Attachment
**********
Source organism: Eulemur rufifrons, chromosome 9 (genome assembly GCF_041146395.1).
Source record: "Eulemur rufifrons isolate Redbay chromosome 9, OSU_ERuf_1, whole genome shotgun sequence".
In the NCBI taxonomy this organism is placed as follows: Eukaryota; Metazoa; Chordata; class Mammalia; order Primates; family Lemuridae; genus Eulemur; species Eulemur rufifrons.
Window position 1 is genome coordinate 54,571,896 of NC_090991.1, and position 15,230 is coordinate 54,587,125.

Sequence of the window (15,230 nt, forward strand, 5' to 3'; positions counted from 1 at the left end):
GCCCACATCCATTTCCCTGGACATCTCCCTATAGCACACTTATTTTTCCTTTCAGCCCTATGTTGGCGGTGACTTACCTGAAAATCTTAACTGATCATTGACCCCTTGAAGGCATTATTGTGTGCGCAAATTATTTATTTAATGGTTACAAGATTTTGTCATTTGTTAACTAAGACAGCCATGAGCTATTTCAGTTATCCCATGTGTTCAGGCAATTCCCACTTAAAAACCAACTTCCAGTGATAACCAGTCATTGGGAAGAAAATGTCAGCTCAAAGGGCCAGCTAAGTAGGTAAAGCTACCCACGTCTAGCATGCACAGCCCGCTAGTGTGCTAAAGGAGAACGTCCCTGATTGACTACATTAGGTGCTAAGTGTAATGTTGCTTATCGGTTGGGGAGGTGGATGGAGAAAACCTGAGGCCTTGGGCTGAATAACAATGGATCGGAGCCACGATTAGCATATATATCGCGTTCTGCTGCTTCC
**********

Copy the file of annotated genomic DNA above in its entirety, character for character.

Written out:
Source organism: Eulemur rufifrons, chromosome 9 (genome assembly GCF_041146395.1).
Source record: "Eulemur rufifrons isolate Redbay chromosome 9, OSU_ERuf_1, whole genome shotgun sequence".
In the NCBI taxonomy this organism is placed as follows: Eukaryota; Metazoa; Chordata; class Mammalia; order Primates; family Lemuridae; genus Eulemur; species Eulemur rufifrons.
Window position 1 is genome coordinate 54,571,896 of NC_090991.1, and position 15,230 is coordinate 54,587,125.

Sequence of the window (15,230 nt, forward strand, 5' to 3'; positions counted from 1 at the left end):
GCCCACATCCATTTCCCTGGACATCTCCCTATAGCACACTTATTTTTCCTTTCAGCCCTATGTTGGCGGTGACTTACCTGAAAATCTTAACTGATCATTGACCCCTTGAAGGCATTATTGTGTGCGCAAATTATTTATTTAATGGTTACAAGATTTTGTCATTTGTTAACTAAGACAGCCATGAGCTATTTCAGTTATCCCATGTGTTCAGGCAATTCCCACTTAAAAACCAACTTCCAGTGATAACCAGTCATTGGGAAGAAAATGTCAGCTCAAAGGGCCAGCTAAGTAGGTAAAGCTACCCACGTCTAGCATGCACAGCCCGCTAGTGTGCTAAAGGAGAACGTCCCTGATTGACTACATTAGGTGCTAAGTGTAATGTTGCTTATCGGTTGGGGAGGTGGATGGAGAAAACCTGAGGCCTTGGGCTGAATAACAATGGATCGGAGCCACGATTAGCATATATATCGCGTTCTGCTGCTTCC